Environmental Journalism Lacks Capacity

ENVIRONMENTAL journalists in Namibia lag behind their counterparts from other African nations and this may be due to a lack of passion and proper training.

This was said by the chief of communications and corporate affairs for the Environmental Investment Fund (EIF) of Namibia, Lazarus Nafidi, at a two-day workshop on environmental journalism held at Walvis Bay last week.

Environmental Commissioner Theofilus Nghitila shared Nafidi’s sentiment, saying that local environmental journalists can only effectively and factually report on environmental matters if they understand the importance of the environment are aware of environment and of the challenges it faces and are familiar with international and national legal instruments concerning environmental conservation.

A group of journalists from various print and electronic organisations participated in the workshop, specifically dealing with marine and coastal conservation reporting.

Well-known Namibian environmental journalist Absalom Shigwedha facilitated the workshop and emphasised the importance of international conventions and legislation around environmental issues that affect most countries around the world. He said that knowledge of such conventions by environmental journalists was a foundation in reporting on environmental issues – especially those conventions to which Namibia is party.

This would not only allow for more accurate reporting, but also give reporters a knowledgeable position as watchdogs for environmental management in the country, as well as environmental ambassadors who educate citizens about pressing environmental issues that affect the nation at grassroots level.

Shigwedha made specific reference to the Abidjan Convention that covers the marine environment, coastal zones and related inland waters falling within the jurisdiction of the states of the west and central African region, from Mauritania to Namibia.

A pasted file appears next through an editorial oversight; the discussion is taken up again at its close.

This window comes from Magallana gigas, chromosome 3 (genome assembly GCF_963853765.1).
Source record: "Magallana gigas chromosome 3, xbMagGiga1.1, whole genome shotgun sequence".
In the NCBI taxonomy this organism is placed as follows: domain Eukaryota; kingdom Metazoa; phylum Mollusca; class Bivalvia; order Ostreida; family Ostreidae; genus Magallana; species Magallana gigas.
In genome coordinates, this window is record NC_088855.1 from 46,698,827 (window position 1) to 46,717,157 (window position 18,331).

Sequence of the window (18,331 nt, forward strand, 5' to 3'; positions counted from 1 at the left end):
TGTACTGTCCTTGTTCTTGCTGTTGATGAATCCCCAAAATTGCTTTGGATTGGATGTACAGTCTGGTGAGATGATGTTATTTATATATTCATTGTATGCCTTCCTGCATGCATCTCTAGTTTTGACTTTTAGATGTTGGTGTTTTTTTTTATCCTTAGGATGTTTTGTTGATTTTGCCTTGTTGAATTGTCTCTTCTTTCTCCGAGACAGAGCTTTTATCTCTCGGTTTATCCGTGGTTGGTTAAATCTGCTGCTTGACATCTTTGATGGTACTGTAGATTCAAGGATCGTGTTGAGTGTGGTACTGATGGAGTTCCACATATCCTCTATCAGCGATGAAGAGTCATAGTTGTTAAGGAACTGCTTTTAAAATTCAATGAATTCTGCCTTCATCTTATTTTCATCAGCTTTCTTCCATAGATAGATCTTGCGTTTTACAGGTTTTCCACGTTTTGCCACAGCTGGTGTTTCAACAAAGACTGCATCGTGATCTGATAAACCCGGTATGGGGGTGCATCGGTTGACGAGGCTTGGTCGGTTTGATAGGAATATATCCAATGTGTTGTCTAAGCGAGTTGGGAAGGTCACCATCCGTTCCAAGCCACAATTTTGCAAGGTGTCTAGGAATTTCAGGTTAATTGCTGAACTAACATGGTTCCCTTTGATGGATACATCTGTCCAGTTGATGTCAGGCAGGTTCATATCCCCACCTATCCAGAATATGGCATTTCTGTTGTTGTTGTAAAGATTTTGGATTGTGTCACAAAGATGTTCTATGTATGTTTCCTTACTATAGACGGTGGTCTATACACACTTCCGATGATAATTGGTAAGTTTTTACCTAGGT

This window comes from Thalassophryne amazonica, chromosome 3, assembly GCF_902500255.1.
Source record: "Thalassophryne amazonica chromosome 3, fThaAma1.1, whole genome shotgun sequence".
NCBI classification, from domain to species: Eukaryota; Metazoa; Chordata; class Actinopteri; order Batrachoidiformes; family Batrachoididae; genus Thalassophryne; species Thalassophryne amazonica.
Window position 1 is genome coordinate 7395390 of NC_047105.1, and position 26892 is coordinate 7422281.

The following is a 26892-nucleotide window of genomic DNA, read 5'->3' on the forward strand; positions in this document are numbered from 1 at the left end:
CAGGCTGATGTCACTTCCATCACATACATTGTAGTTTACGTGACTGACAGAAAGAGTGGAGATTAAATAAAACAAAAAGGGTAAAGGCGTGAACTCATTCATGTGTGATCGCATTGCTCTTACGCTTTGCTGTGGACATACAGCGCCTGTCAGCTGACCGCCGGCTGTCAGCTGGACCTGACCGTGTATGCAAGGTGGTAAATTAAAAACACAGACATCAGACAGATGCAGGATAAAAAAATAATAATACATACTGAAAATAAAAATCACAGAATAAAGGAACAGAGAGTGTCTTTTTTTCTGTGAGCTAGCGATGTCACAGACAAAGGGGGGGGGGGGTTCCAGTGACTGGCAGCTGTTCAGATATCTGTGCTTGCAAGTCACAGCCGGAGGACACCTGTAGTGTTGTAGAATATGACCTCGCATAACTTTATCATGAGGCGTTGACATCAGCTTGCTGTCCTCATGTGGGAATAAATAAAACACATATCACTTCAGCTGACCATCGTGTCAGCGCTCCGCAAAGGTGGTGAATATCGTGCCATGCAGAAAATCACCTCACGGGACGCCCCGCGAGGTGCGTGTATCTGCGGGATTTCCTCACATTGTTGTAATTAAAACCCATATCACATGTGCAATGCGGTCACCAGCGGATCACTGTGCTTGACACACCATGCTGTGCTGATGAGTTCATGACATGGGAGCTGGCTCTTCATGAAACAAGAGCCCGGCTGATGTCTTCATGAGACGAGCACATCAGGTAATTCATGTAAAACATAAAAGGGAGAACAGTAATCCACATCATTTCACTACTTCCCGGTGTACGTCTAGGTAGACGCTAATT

The convention is a comprehensive umbrella agreement for the protection and management of the marine and coastal areas. It lists the sources of pollution that require control: ships, dumping, land-based activities, exploration and exploitation of the seabed, and pollution from or through the atmosphere.

It also identifies environmental management issues from which cooperative efforts are to be made: coastal erosion, specially protected areas, combating pollution in cases of emergency and environmental impact assessment.

Coordinator of the Namibia Coast Conservation and Management Project (Nacoma) Rod Braby also shared his passion for conservation and serious environmental issues and explained that a holistic mindset was required to counter the ultimate destruction of the planet. He said the environmental journalist can play a big role in creating awareness about major issues in a national context.

Globally, marine and coastal areas are under increasing pressure due to the expansion of different land uses, such as commercial fisheries, tourism, real estate development and oil exploration.

Namibia’s marine and coastal environment is also facing the challenge of increasing the development of tourism facilities and recreational activities, which poses a threat to the biodiversity, as it destroys natural habitats.

A variety of presentations were given as well as a short tour of the ‘Bird Paradise’ wetland just east of Walvis Bay.

Journalists agreed that the workshop made them more aware of environmental issues around them and the different angles from which stories could be approached to ultimately have a positive impact on local environmental management.

Source : The Namibian